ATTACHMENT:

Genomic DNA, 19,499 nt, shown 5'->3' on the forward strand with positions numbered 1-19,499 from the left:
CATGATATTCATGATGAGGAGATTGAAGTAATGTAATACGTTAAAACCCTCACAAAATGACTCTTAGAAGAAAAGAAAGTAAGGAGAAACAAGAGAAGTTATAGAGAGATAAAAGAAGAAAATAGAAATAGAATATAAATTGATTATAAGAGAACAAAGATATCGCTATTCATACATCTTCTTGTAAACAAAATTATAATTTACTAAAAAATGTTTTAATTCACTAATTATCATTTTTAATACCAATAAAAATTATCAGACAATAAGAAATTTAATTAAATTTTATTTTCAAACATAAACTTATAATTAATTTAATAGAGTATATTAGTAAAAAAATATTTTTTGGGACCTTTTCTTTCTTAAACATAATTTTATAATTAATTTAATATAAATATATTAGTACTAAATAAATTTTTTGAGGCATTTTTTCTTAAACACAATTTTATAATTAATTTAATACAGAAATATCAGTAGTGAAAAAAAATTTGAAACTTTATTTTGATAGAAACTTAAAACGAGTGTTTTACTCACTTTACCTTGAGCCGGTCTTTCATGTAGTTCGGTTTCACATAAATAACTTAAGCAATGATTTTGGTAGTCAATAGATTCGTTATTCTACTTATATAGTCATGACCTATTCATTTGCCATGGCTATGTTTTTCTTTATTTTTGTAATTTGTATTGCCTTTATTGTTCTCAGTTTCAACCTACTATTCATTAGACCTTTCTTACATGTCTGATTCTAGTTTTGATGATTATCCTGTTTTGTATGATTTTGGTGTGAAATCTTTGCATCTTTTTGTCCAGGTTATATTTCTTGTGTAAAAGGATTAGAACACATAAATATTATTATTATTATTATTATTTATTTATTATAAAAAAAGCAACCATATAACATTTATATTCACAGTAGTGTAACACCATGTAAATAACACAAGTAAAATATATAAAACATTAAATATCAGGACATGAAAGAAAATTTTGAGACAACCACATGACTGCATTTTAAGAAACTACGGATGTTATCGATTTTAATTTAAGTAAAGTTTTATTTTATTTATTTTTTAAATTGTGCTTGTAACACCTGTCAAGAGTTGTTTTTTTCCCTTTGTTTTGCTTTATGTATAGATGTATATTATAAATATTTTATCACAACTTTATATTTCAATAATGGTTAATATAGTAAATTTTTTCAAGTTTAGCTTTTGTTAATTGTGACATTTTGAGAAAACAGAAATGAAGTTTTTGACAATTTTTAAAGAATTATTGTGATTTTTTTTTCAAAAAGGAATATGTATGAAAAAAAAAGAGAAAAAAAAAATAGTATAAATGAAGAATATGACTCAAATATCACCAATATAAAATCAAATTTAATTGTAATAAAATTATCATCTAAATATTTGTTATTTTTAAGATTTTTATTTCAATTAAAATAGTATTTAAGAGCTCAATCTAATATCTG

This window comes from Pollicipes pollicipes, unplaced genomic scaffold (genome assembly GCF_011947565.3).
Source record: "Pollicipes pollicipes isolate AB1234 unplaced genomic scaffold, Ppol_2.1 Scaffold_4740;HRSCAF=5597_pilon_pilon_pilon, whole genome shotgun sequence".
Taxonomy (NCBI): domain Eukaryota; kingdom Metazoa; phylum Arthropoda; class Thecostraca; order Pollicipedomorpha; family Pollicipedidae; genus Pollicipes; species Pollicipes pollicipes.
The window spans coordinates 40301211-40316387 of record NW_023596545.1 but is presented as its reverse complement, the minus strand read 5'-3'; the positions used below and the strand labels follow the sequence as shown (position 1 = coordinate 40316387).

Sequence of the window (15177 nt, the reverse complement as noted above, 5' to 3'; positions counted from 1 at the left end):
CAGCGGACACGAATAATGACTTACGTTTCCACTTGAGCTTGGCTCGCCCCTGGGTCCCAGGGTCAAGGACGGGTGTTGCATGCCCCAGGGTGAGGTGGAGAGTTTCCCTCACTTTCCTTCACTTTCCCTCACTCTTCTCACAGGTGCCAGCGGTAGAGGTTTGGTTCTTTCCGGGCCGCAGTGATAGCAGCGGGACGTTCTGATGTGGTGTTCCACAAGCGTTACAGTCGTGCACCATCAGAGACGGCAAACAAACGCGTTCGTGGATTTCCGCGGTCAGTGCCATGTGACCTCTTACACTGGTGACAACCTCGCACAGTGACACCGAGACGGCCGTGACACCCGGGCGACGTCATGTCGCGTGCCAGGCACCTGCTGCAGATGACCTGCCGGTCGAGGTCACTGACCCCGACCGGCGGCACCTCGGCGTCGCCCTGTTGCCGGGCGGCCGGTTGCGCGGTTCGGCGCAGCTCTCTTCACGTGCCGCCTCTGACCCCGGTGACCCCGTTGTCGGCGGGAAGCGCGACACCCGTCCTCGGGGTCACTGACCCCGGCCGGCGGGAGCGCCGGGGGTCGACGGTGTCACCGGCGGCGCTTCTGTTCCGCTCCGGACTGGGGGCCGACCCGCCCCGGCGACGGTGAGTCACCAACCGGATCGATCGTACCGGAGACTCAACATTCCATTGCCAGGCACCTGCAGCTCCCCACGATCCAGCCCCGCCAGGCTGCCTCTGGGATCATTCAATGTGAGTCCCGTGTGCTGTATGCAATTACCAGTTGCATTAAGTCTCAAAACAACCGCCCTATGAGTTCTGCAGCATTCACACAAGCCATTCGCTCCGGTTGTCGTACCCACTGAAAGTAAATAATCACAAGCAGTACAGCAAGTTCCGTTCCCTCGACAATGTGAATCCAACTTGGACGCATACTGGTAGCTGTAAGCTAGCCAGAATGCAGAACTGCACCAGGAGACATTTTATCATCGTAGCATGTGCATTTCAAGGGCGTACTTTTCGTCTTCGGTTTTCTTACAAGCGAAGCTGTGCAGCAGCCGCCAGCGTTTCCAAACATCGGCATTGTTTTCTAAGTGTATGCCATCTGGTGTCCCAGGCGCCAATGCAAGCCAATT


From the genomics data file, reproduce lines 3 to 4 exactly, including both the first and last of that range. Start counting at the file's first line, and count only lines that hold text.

This window comes from Pollicipes pollicipes, unplaced genomic scaffold (genome assembly GCF_011947565.3).
Source record: "Pollicipes pollicipes isolate AB1234 unplaced genomic scaffold, Ppol_2.1 Scaffold_4740;HRSCAF=5597_pilon_pilon_pilon, whole genome shotgun sequence".